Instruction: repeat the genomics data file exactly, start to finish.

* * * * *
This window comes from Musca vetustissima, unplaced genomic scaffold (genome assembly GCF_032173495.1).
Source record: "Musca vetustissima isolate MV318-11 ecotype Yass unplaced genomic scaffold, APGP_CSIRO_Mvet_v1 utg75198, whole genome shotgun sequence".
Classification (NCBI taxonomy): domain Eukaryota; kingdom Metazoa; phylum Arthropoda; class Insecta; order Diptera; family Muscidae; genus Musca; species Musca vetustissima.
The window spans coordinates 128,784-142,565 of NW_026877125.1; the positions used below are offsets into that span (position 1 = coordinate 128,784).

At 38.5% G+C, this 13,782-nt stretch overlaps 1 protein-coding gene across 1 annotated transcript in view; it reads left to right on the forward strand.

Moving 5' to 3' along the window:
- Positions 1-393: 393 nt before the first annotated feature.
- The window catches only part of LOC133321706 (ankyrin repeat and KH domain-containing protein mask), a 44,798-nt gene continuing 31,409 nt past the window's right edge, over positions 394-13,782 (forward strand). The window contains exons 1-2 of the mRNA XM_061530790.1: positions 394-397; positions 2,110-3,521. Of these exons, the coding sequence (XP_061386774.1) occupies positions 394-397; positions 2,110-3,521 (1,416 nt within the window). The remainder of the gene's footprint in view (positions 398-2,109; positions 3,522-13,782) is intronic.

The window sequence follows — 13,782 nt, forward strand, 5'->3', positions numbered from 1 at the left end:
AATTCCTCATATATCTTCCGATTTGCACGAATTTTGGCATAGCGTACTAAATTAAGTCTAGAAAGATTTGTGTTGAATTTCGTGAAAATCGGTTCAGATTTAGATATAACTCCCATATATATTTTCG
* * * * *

This window comes from Musca vetustissima, unplaced genomic scaffold (genome assembly GCF_032173495.1).
Source record: "Musca vetustissima isolate MV318-11 ecotype Yass unplaced genomic scaffold, APGP_CSIRO_Mvet_v1 utg75198, whole genome shotgun sequence".
Classification (NCBI taxonomy): domain Eukaryota; kingdom Metazoa; phylum Arthropoda; class Insecta; order Diptera; family Muscidae; genus Musca; species Musca vetustissima.
The window spans coordinates 128,784-142,565 of NW_026877125.1; the positions used below are offsets into that span (position 1 = coordinate 128,784).

At 38.5% G+C, this 13,782-nt stretch overlaps 1 protein-coding gene across 1 annotated transcript in view; it reads left to right on the forward strand.

Moving 5' to 3' along the window:
- Positions 1-393: 393 nt before the first annotated feature.
- The window catches only part of LOC133321706 (ankyrin repeat and KH domain-containing protein mask), a 44,798-nt gene continuing 31,409 nt past the window's right edge, over positions 394-13,782 (forward strand). The window contains exons 1-2 of the mRNA XM_061530790.1: positions 394-397; positions 2,110-3,521. Of these exons, the coding sequence (XP_061386774.1) occupies positions 394-397; positions 2,110-3,521 (1,416 nt within the window). The remainder of the gene's footprint in view (positions 398-2,109; positions 3,522-13,782) is intronic.

The window sequence follows — 13,782 nt, forward strand, 5'->3', positions numbered from 1 at the left end:
AATTCCTCATATATCTTCCGATTTGCACGAATTTTGGCATAGCGTACTAAATTAAGTCTAGAAAGATTTGTGTTGAATTTCGTGAAAATCGGTTCAGATTTAGATATAACTCCCATATATATTTTCG